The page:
Specific examples of suitable organic silicon compounds are vinyltrimethoxysilane, vinyldimethoxychlorosilane, allyldimethylacetoxysilane, dimethyloctadecen-( 9 )-yl-n-butoxysilane, allylcrotylpropoxyphenoxysilane, 1-trimethoxysilyl-4,9-decadiene, ldimethylallylsilyl-4-diethylethoxysilylbutane, dime- 7 thyloximinopropylphenylbuten-(l)-ylsilane, and preferably vinyltrichlorosilane, vinylmethyldichlorosilane, p-(fl-trichlorosilyl)-ethylstyrene, allyltrichlorosilane, allylmethyldibromosilane, l,2-bis(B-dimethylchlorosilyl)-ethyl-4-vinylcyclohexane, l-trichlorosilyl- 4,9-decadiene.

Particularly suitable are a,w-bis(trichlorosilyl)-, 01,00- bis(dichloromethylsilyl)- and a,w-bis(chlorodimethylsilyl)-alkenes of 4 to 20 carbon atoms in the alkenes chain, e.g., l,lO-bis(trichlorosilyl)-decenes, l,l-bis(- dichloromethyl )decenes,l ,8-bis( trichlorosilyl )octenes,l ,8-dichloromethylsilyloctenes,l ,8-bis(dimethylchlorosilyl)octenes, and analogous olefin derivatives having an interiorly positioned double bond carrying on both sides of the double bond at least one halosilyl group, respectively.

The bissilyl olefins particularly suitable for the process of this invention can easily be produced in accordance with conventional methods by the addition of trichlorosilane and/or methyldichlorosilane to triolefins. The triolefins are accessible conveniently and inexpensively according to procedures known in the art, e.g., 1,3,6-octatriene and 1,3,7-octatriene by the dimerization of butadiene; 1,4,9-decatriene by the cooligomerization of butadiene with ethylene; and l,5,9-decatriene by metathesis of l,5-cyclooctadiene with ethylene. The addition of the silanes to the aforementioned triolefins is catalyzed by platinum compounds. In this mode of production, a particularly advantageous fact is that the platinum catalyst remains in the residue during the distillation of the silyl olefins and can be reused and/or regenerated.

The starting organic silicon compound is generally employed in the process of this invention in amounts of 0.00ll.O mol preferably 0.01-0.50 per mol of monomer (cycloolefin) or per mol of monomer units, when using an unsaturated polymer, the chain segment present between two double bonds of the main chain being treated as a monomer unit. The proportion of silicon compound employed is determined by the concentration of silyl end groups desired in the polymer and/or by the molecular weight thereof, which is inversely proportional thereto. (This inverse proportionality is a direct consequence of the metathetical reaction.) The silicon compound can, however, be also used in a great excess, based on the transition metal component of the catalyst, without any disadvantage, if it is borne in mind that the donor functions of the substituents readily removable by hydrolysis must be adequately compensated for by Lewis acids. The point in time at which the organic silicon compound is added also is not critical, insofar as this can be done, for example, in the polymerization of cycloolefins, prior to, during, or after the polymerization, but in any event prior to the inactivation of the polymerization catalyst. Corresponding considerations apply regarding the reaction with polymeric hydrocarbons. In this case, the organic silicon compound can be charged together with the catalyst or with the solution of the polymeric hydrocarbon, or it can be added to the mixture of the catalyst and the solution of the polymeric hydrocarbon. The organic silicon compound can also be added dropwise to the catalyst while in solution with the polymeric hydrocarbon.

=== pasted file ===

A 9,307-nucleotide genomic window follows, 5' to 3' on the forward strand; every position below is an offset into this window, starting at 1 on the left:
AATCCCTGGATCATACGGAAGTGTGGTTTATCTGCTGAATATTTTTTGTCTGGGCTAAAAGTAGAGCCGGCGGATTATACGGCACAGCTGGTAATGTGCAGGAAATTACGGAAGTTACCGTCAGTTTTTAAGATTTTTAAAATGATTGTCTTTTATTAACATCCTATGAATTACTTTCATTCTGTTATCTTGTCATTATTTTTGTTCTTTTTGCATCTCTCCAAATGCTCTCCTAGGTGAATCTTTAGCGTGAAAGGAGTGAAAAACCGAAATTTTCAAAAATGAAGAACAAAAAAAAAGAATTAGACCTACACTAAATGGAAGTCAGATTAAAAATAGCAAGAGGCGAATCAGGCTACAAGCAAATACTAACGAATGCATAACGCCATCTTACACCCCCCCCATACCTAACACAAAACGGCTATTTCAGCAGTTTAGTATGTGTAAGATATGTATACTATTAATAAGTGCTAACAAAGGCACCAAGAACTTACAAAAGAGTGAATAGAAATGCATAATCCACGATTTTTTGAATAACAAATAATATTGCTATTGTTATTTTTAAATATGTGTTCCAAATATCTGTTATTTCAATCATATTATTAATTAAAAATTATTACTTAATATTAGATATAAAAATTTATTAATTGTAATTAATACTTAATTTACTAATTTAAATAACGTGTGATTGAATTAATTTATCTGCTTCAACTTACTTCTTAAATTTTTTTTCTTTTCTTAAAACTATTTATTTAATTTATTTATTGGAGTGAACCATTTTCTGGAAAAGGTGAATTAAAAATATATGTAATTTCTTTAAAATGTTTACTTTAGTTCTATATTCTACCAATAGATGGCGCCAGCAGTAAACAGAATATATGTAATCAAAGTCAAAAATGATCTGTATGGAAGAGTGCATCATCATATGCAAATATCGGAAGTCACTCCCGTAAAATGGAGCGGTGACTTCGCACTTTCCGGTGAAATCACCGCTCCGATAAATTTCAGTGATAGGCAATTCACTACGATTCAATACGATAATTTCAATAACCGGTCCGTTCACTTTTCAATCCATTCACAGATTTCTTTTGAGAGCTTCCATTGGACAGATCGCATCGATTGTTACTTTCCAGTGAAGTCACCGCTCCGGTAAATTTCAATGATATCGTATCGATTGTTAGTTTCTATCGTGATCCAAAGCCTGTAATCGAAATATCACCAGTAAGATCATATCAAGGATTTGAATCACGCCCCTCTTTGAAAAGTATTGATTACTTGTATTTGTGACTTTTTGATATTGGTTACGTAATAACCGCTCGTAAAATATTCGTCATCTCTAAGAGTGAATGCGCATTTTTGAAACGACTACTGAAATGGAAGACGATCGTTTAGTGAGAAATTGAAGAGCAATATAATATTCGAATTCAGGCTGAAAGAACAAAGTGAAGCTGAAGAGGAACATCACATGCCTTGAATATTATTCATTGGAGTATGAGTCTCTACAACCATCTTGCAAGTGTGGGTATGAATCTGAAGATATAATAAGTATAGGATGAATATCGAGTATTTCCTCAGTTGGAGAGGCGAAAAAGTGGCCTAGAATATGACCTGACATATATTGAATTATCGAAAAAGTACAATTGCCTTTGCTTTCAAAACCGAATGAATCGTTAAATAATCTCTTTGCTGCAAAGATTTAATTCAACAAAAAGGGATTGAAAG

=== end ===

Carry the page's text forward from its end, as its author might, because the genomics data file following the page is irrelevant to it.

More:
it is advantageous to provide at least a portion of the organic silicon compound in the process of this invention initially, at the beginning of the reaction, because this precludes any formation of polymers which are too high a molecular weight, so that a low-viscosity, readily stirrable reaction mixture is always maintained. Because of the metathetical reaction between the organic silicon compound and an unconjugated, unsubstituted double bond in the main chain of the polymer, a break in the polymer chain occurs at the point where the new end group is thus created. Accordingly, the process of this invention is likewise suitable for controlling the molecular weight of the open chain polymers of cycloolefins as defined above and for reducing the molecular weight of polymeric hydrocarbons having in their main chain an unsubstituted double bond. This effect is particularly advantageous in producing easily processable reaction products.

A metathesis catalyst is employed in the process of this invention. As is known, metathesis catalysts are mixed catalysts containing a compound of a metal of Subgroups 5-7 of the Mendelyeer Periodic Table, usually niobium, tantalum, molybdenum, tungsten or rhenium, and also a metal of Main Groups 1 through 3 of the Mendelyeer Periodic Table and/or an alkyl or hydride compound thereof, which optionallycan contain a further ligand in the molecule, such as, for example, halogen, alkoxy or carboxylate, as defined above or, in place thereof, a Lewis acid. As is known, metathetical catalysts can also contain further activating additives, e.g., an alcohol, epoxide, hydroperoxide, vinyl or allyl ether or ester, vinyl halide, or aromatic nitro compound.

When conducting the process of this invention, because conjugated diolefins, e.g., butadiene, have a very disadvantageous effect on the reaction catalyst, care should be take to ensure that even trace amounts are not present in the initial reaction charge. For example, vacuum degasification can be employed, if, for example, instead of dissolving a finished monomer-free, rubbery homoor copolymer in a separate operation, there is employed a solution obtained directly from the production thereof.

Alkines, e.g., acetylene, l-butyne, 2-butyne and phenylacetylene, are also strong catalyst poisons and if present in the starting charge must therefore likewise be removed to the maximum possible extent.